The president was in Tibet from Wednesday to Friday, but the visit only reported by state media on Friday due to the sensitivities of the trip.

China is accused of suppressing cultural and religious freedom in the remote and mainly Buddhist region.

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The government denies the accusations.

In footage released by state broadcaster CCTV, Mr Xi was seen greeting a crowd wearing ethnic costumes and waving the Chinese flag as he left his plane.

He arrived in Nyingchi, in the south-east of the country and visited a number of locations to learn about urban development, before travelling to the capital Lhasa on the high-altitude railway.

While in Lhasa, Mr Xi visited the Potala Palace, the traditional home of exiled Tibetan spiritual leader, the Dalai Lama.

People in the city had "reported unusual activities and monitoring of their movement" ahead of his visit, advocacy group International Campaign for Tibet said on Thursday.

Mr Xi last visited the region 10 years ago as vice-president. The last sitting Chinese leader to officially visit Tibet was Jiang Zemin in 1990.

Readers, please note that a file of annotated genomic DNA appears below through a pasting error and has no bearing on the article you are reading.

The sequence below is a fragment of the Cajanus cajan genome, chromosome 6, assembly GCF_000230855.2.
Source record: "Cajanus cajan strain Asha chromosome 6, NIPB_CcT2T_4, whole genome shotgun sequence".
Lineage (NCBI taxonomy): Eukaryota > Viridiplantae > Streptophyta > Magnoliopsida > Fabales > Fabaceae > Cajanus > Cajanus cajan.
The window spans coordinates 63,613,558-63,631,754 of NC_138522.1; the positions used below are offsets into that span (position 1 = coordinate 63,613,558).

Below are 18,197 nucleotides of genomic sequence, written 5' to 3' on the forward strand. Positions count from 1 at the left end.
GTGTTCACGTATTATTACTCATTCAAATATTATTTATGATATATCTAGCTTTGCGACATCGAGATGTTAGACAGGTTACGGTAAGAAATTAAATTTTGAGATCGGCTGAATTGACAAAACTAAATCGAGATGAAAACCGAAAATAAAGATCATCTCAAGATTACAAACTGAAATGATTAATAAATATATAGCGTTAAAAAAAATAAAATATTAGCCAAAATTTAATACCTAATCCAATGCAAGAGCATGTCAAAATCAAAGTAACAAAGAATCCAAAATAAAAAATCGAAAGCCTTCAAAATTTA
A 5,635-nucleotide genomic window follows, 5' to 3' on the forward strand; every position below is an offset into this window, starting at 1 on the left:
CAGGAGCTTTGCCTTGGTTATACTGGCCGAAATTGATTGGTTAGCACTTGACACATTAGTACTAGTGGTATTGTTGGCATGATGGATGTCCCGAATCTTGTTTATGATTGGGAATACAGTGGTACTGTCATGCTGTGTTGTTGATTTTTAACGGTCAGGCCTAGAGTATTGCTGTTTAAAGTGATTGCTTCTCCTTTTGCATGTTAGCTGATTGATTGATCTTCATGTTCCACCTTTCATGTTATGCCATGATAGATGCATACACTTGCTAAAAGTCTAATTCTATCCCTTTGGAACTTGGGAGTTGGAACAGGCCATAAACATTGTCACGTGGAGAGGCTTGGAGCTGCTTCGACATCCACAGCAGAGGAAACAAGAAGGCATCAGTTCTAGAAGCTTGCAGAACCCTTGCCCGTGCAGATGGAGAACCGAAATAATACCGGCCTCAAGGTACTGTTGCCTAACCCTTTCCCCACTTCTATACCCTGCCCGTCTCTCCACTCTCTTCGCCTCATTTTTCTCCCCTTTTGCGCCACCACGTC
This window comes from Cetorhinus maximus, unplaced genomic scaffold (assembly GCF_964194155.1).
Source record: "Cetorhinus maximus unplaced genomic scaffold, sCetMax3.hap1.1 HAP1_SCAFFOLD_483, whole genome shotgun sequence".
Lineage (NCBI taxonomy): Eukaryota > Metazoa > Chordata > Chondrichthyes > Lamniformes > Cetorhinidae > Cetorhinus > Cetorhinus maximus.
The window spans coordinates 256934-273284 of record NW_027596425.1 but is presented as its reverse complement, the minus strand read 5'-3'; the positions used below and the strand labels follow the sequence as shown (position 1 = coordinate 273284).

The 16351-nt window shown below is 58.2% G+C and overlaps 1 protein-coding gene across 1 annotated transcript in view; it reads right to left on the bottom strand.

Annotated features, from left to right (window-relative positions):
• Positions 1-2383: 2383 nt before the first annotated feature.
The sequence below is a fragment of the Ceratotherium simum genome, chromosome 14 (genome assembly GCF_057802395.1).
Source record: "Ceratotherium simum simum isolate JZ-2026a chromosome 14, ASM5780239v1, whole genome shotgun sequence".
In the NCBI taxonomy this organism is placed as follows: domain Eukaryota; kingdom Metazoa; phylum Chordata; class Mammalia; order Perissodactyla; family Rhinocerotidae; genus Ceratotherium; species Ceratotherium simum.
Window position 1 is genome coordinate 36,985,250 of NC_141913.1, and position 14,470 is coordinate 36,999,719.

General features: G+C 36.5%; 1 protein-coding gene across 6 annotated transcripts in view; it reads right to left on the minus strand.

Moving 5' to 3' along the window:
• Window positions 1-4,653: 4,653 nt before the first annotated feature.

State media said Mr Xi took time to learn about the work being done on ethnic and religious affairs and the work done to protect Tibetan culture.

Many exiled Tibetans accuse Beijing of religious repression and eroding their culture.

Tibet has had a tumultuous history, during which it has spent some periods functioning as an independent entity and others ruled by powerful Chinese and Mongolian dynasties.

China sent in thousands of troops to enforce its claim on the region in 1950. Some areas became the Tibetan Autonomous Region and others were incorporated into neighbouring Chinese provinces.

China says Tibet has developed considerably under its rule, but campaign groups say China continues to violate human rights, accusing it of political and religious repression.